Once you understand economics, the reality that everyone sees takes on a new significance. Walmart is not a pariah but a glorious achievement of civilization, an institution that has finally put to rest that great fear that has pervaded all of human history: the fear that the food will run out. In fact, even the smallest products dazzle the mind once you understand the incredible complexity of the production process and how the market manages to coordinate it all toward the end of human betterment. The achievements of the market suddenly appear in sharp relief all around you.
And then you begin to see the unseen: how much more secure we would be with private security, how much more just society would be if justice were privatized, how much more compassionate we would be if the human heart were trained by private experience rather than government bureaucracies.
And what makes the difference? The socialist and the advocate of free markets observe the same facts. But the person with economic knowledge understands their significance and implications. It is that bit of education that makes the difference. This is why we must never underestimate the central role of teaching about economics. Facts will always be with us. Wisdom, however, must be taught. Achieving a culture-wide understanding of liberty and its implications has never been more important.
Another Great Society Joins the Trash Heap of History
While the exact date of the fall of the Roman Empire is disputed — there are even some of us, myself included, who say Rome never fell — many, if not most, historians accept English historian Edward Gibbons’ date of Sept. 4, A.D. 476.
He chose that date in his seminal work, “The History of the Decline and Fall of the Roman Empire,” which, ironically, was published in six volumes, the first at the beginning of the American Revolutionary War and the last just before ratification of the current U.S. Constitution. The date was the day when Emperor Romulus Augustus was deposed by the German Odoacer, leader of the Foederati, or foreign mercenaries.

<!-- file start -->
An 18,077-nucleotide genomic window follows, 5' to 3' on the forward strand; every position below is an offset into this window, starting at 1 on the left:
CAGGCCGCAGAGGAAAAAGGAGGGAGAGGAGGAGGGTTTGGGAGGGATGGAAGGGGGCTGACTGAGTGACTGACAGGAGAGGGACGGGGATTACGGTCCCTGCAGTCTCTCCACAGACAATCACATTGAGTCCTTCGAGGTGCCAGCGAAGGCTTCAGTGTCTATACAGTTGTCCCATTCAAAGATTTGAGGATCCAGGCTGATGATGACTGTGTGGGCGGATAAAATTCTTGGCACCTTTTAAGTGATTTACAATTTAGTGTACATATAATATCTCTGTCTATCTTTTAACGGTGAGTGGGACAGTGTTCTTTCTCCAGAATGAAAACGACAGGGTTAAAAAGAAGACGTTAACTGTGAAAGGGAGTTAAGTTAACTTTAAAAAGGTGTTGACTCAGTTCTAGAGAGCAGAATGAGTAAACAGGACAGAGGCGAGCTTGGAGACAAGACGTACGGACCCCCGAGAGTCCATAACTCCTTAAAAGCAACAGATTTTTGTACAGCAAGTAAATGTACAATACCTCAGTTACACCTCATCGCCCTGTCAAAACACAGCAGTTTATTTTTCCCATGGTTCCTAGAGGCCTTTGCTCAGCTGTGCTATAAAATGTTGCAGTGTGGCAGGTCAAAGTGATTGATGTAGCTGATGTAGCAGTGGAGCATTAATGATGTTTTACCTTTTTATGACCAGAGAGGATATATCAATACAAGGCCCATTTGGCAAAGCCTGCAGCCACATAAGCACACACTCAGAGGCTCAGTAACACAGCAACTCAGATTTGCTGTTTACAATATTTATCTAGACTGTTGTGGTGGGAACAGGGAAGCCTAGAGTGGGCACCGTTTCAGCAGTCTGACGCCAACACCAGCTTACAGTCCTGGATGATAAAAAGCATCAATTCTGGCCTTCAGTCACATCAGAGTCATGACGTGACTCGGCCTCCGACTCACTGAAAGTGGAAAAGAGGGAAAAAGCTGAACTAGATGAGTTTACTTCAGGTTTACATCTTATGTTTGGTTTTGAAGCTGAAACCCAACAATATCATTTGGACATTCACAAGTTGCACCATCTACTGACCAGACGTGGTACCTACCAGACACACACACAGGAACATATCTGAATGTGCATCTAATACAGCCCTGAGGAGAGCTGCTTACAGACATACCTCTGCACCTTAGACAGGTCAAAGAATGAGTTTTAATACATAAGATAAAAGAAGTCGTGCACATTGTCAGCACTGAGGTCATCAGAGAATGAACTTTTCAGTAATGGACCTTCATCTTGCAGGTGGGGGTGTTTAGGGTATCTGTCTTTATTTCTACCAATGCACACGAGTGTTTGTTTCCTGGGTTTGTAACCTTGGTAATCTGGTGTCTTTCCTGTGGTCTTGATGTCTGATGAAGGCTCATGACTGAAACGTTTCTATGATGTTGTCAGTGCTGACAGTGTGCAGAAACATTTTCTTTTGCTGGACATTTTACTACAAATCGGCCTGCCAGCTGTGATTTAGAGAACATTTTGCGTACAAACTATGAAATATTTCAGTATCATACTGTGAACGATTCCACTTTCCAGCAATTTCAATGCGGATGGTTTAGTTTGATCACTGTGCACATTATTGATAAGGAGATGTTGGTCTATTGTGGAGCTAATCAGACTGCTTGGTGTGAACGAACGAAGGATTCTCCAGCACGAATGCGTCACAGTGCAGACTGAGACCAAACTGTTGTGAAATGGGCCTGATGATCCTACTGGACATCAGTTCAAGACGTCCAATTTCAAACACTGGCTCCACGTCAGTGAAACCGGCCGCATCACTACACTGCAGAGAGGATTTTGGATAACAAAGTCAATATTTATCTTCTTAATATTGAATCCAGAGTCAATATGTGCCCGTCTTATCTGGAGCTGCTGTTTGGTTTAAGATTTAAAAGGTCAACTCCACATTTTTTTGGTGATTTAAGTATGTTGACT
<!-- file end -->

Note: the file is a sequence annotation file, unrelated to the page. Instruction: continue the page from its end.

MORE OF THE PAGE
Odoacer, for his part, refused to take the title “emperor” though he essentially ruled as one. A few years later, the Roman Senate officially dissolved the Western Empire, though the Eastern Empire would exist for another millennium.
Choosing the date of the fall of the Roman Empire is really an academic exercise. If you were to borrow my time machine and go back to that fateful Sept. 4 day and talk to average Romans in the streets, they would tell you the empire had not fallen. Indeed, Odoacer and his successors maintained most of the Roman administrative state and all its trappings.
Sometimes it seems as though people believe that one day the Roman Empire was there and the next day, everything was gone.
In reality, what had fallen on that date was the “essence” of what made the Roman Empire the Roman Empire.
If you once again borrow my time machine and travel two millennia into the future and ask historians when the American empire fell, most will probably say it occurred on June 28, A.D. 2012, or the equivalent in whatever dating system is in place in 2,000 years.
That is the date that U.S. Chief Justice John Roberts and four of his colleagues declared the federal government no longer has any limitations to its power over our daily lives. That is not hyperbole. NFIB v. Sebelius will go down in legal history as the worst Supreme Court decision since 1857’s Dred Scott v. Sandford.
However, and for this you need no time machine, very few Americans today will agree that the American empire has fallen. Similar to their Roman counterpart of the fifth century, the average American will fail to recognize the significant change that occurred.